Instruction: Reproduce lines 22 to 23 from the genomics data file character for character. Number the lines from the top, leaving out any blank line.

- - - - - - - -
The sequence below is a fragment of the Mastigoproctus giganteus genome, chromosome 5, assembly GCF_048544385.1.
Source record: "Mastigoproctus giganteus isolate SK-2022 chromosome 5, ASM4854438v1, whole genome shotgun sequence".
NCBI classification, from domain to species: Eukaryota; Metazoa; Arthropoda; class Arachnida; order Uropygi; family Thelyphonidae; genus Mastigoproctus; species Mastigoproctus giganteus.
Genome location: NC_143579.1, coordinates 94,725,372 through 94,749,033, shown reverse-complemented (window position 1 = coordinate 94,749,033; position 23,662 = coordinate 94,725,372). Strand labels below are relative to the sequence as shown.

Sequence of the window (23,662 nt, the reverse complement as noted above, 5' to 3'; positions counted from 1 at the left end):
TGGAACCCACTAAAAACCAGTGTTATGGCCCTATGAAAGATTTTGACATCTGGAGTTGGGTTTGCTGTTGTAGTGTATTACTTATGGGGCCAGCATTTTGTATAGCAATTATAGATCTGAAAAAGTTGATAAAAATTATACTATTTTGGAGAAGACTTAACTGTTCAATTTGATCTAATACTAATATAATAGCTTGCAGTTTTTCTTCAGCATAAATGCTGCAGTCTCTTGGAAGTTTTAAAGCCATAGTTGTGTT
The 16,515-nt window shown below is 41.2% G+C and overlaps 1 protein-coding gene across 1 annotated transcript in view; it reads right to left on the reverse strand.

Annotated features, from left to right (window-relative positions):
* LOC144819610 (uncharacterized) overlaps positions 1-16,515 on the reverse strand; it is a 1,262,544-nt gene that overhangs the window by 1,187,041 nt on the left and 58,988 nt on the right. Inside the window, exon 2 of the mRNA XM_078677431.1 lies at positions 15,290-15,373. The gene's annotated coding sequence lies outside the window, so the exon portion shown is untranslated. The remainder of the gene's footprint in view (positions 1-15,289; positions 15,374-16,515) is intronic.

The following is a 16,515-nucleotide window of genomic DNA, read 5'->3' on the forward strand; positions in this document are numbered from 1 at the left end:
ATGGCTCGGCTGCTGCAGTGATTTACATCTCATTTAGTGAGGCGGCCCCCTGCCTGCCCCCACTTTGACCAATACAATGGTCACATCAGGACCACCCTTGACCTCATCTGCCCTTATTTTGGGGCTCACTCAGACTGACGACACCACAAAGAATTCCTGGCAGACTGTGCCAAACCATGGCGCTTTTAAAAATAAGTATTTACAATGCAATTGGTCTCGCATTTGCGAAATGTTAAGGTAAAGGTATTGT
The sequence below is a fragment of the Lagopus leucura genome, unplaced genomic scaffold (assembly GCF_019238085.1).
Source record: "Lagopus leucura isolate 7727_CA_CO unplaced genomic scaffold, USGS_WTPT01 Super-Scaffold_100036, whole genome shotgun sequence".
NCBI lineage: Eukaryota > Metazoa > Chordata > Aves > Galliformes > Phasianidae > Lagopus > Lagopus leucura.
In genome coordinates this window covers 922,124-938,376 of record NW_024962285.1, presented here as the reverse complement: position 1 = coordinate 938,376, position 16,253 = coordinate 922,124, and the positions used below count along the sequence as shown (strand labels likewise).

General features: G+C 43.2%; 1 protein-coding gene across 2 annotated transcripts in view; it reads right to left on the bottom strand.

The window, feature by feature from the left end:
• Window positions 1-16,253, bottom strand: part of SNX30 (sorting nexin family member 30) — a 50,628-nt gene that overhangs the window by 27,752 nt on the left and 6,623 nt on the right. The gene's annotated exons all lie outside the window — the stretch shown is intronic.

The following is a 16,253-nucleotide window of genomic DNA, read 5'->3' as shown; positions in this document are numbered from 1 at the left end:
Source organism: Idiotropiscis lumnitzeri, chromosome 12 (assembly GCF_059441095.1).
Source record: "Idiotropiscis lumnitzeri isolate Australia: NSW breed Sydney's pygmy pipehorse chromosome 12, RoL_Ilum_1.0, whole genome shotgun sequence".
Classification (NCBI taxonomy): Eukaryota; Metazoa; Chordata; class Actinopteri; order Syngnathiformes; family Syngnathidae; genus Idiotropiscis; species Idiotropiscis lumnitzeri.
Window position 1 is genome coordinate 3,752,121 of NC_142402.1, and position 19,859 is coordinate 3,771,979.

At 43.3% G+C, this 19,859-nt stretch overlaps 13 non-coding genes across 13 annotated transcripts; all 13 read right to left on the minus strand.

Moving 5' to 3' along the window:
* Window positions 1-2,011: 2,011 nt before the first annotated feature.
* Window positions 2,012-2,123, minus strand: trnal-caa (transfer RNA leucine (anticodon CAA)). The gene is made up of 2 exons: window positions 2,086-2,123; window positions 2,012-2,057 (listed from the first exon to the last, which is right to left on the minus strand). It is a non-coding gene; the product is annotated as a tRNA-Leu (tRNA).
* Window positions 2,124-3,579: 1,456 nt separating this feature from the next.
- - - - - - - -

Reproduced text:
Classification (NCBI taxonomy): Eukaryota; Metazoa; Chordata; class Actinopteri; order Syngnathiformes; family Syngnathidae; genus Idiotropiscis; species Idiotropiscis lumnitzeri.
Window position 1 is genome coordinate 3,752,121 of NC_142402.1, and position 19,859 is coordinate 3,771,979.